Ghanaian Movies Sell As Much As Nigerian Movies -Jackie Appiah
Q: How did the journey from obscurity to prominence begin for Jackie Appiah?
A: It all started when I took part in a teenage talent hunt competition some years ago. If you can sing, you come and sing, if you can act, you are encouraged to exhibit your acting skills and those who can play the piano are allowed to do so. I did acting and I turned out the first runner-up. Fortunately there was a director of a TV series at the show that day. He came backstage to see me afterwards and he told me about a TV series that would be coming up shortly. I wasn't really interested at first, but changed my mind when I saw some of the clips on air. So I called them back and told them I would like to get on board. That was how I became part of the hit TV series which is the first youth programme in Ghana. Later other movie producers began calling. My first feature film was Divine Love. That was in 2004.
Q: How does it feel when people refer to you as Ghana 's answer to Genevieve Nnaji, Ini Edo and other big Nollywood stars?
A: I guess it is a privilege and it is by the grace of God. I believe that God has a time for everybody and I am just grateful for what he has done in my life. I guess it is a blessing.
Q: What is your appraisal of the Ghana movie industry?
A: We are there now and people are enjoying our movies around the world. We make use of beautiful locations, our scripts are deep, the cast are wonderful and I believe that the industry is improving and everybody is asking for Ghanaian movies around the world.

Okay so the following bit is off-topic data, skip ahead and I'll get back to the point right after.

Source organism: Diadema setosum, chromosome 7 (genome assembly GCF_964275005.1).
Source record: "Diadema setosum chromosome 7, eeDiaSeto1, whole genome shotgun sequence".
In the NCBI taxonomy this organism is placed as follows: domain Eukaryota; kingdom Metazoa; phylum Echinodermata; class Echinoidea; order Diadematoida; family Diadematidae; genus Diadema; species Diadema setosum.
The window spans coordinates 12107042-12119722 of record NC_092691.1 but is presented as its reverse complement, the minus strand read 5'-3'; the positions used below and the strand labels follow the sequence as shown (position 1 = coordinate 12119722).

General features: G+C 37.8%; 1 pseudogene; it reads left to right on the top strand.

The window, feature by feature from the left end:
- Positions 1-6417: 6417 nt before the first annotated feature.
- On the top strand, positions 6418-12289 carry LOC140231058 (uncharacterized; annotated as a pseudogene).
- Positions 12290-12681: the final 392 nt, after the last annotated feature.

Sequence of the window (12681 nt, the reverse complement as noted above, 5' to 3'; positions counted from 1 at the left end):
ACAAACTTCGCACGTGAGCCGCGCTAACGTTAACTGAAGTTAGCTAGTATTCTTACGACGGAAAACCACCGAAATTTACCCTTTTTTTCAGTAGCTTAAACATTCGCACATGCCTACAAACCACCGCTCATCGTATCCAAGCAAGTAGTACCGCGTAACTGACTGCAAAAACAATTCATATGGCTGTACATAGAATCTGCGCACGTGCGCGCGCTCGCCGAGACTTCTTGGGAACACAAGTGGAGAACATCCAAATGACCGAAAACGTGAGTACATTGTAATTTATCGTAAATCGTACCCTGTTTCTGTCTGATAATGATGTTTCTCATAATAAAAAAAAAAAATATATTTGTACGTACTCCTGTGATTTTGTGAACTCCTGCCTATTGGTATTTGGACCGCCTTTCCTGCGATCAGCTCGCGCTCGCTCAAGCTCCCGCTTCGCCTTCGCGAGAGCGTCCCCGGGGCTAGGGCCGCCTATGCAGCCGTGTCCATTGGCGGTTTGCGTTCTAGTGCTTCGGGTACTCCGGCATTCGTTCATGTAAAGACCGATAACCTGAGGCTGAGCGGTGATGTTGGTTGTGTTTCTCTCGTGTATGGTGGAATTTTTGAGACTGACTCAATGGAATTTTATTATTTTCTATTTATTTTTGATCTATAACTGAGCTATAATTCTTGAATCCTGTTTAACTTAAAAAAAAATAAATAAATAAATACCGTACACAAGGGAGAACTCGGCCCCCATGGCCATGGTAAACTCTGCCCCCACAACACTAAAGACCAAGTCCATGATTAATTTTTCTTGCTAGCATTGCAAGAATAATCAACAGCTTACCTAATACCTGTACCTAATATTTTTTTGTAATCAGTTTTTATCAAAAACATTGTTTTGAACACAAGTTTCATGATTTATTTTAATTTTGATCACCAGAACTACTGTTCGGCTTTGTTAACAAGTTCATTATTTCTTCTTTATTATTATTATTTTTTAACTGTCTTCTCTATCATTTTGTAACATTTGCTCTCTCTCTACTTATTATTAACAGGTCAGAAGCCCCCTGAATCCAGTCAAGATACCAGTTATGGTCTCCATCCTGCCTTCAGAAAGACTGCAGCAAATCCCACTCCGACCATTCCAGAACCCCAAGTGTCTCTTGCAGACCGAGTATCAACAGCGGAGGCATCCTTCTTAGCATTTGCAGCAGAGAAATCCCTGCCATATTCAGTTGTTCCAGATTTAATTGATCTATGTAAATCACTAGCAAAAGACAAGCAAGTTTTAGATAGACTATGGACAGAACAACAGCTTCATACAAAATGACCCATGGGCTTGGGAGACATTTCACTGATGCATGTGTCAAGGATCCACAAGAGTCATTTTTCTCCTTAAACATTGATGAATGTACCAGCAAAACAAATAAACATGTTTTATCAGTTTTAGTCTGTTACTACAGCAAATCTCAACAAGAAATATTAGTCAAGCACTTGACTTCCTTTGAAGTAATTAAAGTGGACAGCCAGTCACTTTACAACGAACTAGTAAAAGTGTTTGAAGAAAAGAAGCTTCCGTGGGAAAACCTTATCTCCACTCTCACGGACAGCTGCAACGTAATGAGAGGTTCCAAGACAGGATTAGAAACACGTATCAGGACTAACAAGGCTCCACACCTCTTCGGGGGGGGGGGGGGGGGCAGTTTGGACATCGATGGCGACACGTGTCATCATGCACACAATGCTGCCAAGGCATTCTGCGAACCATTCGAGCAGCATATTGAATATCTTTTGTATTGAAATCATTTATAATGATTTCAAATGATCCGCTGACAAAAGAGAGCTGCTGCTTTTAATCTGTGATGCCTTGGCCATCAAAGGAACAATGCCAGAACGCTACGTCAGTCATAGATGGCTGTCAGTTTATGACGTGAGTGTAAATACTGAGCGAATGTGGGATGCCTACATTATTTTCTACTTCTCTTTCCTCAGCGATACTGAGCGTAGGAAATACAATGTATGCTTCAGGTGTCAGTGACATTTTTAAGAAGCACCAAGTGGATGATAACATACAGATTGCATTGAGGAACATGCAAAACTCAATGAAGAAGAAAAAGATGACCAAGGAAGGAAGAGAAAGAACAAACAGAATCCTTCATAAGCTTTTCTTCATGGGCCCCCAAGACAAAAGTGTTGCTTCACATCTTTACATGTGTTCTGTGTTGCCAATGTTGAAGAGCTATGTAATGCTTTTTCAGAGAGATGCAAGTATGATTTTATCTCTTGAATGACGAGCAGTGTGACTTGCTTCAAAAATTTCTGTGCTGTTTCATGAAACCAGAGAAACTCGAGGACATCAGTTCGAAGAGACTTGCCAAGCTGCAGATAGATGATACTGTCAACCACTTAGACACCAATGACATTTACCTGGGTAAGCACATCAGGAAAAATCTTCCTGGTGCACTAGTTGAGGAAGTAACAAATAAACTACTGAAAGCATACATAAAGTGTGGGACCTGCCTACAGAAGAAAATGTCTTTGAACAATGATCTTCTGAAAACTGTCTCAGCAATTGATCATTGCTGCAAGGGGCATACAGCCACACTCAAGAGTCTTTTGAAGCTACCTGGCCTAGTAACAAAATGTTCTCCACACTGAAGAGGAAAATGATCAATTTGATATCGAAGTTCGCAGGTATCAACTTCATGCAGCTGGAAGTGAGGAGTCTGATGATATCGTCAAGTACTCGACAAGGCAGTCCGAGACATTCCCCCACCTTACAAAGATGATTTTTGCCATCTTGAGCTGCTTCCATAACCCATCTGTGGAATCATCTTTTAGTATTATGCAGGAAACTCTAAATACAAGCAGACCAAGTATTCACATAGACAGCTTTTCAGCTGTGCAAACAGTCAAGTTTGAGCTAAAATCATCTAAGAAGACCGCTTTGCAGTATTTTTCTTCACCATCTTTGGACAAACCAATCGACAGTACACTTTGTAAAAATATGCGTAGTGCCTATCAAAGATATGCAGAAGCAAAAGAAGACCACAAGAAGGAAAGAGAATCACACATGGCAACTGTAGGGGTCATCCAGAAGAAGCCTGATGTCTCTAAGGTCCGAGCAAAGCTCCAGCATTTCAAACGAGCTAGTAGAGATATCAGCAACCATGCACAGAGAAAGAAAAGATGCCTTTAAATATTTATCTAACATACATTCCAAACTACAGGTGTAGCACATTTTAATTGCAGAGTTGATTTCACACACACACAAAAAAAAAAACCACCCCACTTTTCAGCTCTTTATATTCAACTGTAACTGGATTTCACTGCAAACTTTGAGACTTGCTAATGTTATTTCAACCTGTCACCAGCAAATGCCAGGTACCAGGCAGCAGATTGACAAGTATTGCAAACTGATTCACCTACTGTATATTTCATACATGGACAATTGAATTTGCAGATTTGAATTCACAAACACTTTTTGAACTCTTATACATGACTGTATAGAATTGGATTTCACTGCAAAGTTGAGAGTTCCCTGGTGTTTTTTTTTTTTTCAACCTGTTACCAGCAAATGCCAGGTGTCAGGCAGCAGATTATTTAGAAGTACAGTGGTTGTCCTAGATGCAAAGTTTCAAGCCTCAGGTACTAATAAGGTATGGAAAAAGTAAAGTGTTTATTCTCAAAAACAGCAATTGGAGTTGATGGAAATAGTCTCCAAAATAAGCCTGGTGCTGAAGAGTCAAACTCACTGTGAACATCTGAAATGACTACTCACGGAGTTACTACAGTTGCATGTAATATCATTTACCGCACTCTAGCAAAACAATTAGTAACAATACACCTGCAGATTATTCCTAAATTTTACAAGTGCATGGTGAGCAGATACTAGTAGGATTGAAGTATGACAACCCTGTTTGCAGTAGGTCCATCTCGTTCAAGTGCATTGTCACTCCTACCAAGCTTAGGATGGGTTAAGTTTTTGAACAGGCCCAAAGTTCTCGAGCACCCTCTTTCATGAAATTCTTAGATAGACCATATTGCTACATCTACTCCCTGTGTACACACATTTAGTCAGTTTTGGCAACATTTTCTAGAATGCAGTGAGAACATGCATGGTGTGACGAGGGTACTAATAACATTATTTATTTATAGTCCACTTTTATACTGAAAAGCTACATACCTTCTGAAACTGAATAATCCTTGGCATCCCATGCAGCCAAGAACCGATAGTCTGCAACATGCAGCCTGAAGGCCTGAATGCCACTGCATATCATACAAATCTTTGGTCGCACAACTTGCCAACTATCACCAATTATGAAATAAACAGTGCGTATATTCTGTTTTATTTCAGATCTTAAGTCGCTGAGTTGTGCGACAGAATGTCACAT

Q: You have done a number of flicks in Nigeria, what's the experience?
A: It is not different, it is just like Ghana and I see Nigeria like my second home.
Q: Why do Nigerian movies sell more than Ghanaian films?
A: No, I believe that Ghanaian movies sell as much as Nigerian movies now. That is why they invite us to Nigeria, because people want to see Ghanaian stars in the flicks. The only advantage Nigeria has over Ghana is that Nigeria is a bigger country with a bigger population, which means that the movie marketers and producers have a bigger market to attend to, whereas Ghana is much smaller with a smaller market. But if you are talking of sales worldwide, Ghana movies attract the same volume of sales as Nigerian movies.
Q: How challenging was it for you to play the Maafia lead role in the popular Princess Tyra flick?
A: It was very challenging because I played two parts as twins and I had never done it before. And it is very difficult when you are playing twins especially when the twins meet. When the two characters meet you have to change and come back, wear the Maafia costume, go and change as Maafia and later come and wear the Ashley Johnson costume. And Maafia had a local way of acting whereas the other twin was sharp and trendy. So being made to play two different characters who had distinct ways of speaking–because Ashley Johnson was an American person and Maafia was a local person–was quite challenging for me. But at the end of the day, the film has been nominated for so many awards and I have also been nominated for awards for that film. Everywhere I go people keep referring to me as Maafia. Ironically Maafia, the most stressful character, became a star. Yet, whenever I was doing the Maafia character I was always crying to the costumier because of the funny clothes I had to put on.